A 12ga pump is the most versatile gun around and I have one but would not recommend it for your application. I also have a Tristar G2 I got a left handed ver that's working okay for me and might be a good recommendation for you. They have youth models available. It's not a trap gun but the new Mossberg 940 JM pro Looks like a winner and I'll probably be getting one myself. If they move into 3 gun they'll be ready.
 
  • Like
Reactions: Philmo11

·
Registered
Joined
·
1,468 Posts
Discussion Starter #18
Yeah, they need their own. There are 2 fields so no telling if they’ll be together. I just wanted to give them the advantage of the longest barrel they can safely handle. Better for aim. We got the 28” 12ga and 26” 20ga, if one of them has a hard time handling one, I know where I can get a 21” 20ga youth 870 express.

You know now you have too many guns when you have an 28” 870 12ga in the safe and don’t realize it. Yes, I did that. In my defense, it’s not mine but it’s been here for 6 months. Max seems to handle it by still a little heavy for Nic. Hopefully the 20ga will be better. It’s 1.5lbs lighter and 2” shorter.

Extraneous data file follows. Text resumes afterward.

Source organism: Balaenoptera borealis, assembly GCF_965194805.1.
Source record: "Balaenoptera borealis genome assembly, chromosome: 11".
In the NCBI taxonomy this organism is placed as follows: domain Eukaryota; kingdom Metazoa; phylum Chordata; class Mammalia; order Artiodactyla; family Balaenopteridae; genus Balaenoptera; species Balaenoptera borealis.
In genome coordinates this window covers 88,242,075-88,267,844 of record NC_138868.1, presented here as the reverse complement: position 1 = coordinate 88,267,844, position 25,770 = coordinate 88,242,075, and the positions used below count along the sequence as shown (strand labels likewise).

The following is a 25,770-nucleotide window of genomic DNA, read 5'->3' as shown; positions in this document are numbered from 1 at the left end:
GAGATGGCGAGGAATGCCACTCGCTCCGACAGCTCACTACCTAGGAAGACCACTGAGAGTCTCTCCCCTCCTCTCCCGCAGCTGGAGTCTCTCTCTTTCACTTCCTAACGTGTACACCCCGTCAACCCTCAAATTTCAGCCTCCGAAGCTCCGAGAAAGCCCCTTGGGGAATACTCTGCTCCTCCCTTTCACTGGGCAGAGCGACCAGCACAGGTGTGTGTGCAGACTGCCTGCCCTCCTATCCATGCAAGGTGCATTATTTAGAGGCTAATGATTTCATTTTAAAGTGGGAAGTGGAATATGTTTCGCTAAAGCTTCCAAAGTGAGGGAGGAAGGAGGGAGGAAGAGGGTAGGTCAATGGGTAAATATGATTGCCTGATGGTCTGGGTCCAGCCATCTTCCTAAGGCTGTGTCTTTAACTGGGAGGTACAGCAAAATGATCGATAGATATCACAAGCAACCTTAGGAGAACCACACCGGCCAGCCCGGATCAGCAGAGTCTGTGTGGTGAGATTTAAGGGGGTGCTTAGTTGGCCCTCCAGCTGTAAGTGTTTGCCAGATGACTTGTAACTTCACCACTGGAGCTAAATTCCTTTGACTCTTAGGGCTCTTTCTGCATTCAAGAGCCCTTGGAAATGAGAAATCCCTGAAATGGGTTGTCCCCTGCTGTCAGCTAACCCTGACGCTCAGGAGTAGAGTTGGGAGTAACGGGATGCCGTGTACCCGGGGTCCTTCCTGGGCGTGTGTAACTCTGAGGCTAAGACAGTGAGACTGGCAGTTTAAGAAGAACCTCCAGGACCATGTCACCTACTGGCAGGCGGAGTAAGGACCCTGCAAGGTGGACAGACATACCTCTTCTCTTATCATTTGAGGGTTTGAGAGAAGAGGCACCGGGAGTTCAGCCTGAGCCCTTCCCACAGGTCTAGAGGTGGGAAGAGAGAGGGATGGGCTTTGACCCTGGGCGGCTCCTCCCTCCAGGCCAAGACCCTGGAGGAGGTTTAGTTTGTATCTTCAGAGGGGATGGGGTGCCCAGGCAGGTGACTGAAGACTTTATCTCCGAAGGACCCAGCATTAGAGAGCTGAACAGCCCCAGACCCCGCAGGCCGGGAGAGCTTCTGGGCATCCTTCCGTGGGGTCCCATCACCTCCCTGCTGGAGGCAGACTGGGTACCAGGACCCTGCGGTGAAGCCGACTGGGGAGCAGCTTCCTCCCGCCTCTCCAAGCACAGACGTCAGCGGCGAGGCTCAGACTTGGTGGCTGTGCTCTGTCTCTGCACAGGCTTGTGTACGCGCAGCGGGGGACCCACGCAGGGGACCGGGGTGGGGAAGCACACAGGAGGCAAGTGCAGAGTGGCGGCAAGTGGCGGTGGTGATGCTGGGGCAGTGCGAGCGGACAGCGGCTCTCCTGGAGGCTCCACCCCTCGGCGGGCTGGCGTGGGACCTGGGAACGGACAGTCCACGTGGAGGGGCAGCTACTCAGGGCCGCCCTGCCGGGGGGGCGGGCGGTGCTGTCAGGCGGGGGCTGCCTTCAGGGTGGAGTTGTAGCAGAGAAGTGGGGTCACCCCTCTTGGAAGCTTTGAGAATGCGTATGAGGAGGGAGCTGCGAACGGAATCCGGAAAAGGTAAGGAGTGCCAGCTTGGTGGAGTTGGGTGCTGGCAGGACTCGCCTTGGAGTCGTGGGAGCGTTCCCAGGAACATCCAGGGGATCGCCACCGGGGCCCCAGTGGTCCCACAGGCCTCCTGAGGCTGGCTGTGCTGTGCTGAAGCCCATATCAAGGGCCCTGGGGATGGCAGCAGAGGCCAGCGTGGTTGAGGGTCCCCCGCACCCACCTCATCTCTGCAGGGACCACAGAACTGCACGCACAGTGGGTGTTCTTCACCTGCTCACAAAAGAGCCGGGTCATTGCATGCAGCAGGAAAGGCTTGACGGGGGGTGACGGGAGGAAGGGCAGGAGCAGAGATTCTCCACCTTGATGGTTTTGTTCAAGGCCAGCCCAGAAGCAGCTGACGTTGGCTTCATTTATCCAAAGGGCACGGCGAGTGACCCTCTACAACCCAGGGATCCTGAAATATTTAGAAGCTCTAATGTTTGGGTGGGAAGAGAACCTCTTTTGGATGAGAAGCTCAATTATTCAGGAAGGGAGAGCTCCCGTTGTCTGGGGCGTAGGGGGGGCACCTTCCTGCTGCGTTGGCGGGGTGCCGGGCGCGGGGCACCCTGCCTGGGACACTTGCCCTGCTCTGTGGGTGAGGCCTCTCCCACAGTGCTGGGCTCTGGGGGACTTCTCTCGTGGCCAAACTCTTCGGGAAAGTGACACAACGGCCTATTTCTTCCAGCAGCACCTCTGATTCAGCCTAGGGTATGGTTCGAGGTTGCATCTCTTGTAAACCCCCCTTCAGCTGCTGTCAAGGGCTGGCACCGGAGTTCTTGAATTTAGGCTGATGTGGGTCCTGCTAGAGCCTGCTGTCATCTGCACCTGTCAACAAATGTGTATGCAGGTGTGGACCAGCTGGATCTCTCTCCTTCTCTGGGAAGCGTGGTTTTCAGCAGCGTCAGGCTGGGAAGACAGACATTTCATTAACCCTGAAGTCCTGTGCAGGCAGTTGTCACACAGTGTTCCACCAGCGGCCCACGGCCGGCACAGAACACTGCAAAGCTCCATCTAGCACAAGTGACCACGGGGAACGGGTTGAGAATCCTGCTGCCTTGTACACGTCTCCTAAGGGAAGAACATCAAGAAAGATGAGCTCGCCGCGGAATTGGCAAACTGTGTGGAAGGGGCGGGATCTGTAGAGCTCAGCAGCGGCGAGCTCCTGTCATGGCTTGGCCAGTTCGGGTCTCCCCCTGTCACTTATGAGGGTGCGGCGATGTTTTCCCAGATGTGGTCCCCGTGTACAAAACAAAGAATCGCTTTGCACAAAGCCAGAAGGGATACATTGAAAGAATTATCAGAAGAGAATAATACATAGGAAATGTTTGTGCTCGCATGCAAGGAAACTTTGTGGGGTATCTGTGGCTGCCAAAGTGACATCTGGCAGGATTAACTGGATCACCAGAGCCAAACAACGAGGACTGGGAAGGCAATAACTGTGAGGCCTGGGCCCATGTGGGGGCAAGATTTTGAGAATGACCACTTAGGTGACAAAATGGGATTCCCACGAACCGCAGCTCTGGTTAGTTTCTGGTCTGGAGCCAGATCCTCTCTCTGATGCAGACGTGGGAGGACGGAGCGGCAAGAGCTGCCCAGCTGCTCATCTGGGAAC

·
Registered
Joined
·
53 Posts
We have got several teams in the area and we require the kids to have their own shotguns. We provide safety instruction and work with their coaches on the level of coaching they want. Some coaches have no experience and others are quite capable.

When they have their own gun, they come back to practice on the weekends, and the eventually try sporting clays or five stand.

We do provide cleaning supplies and teach them to handle the guns safely with care. They’ve competed in the state tournament 3 times now and twice have sent kids to nationals...

Nice to see kids interested.

Great job helping out!


Sent from my iPad using Tapatalk
 
1 - 20 of 49 Posts
Top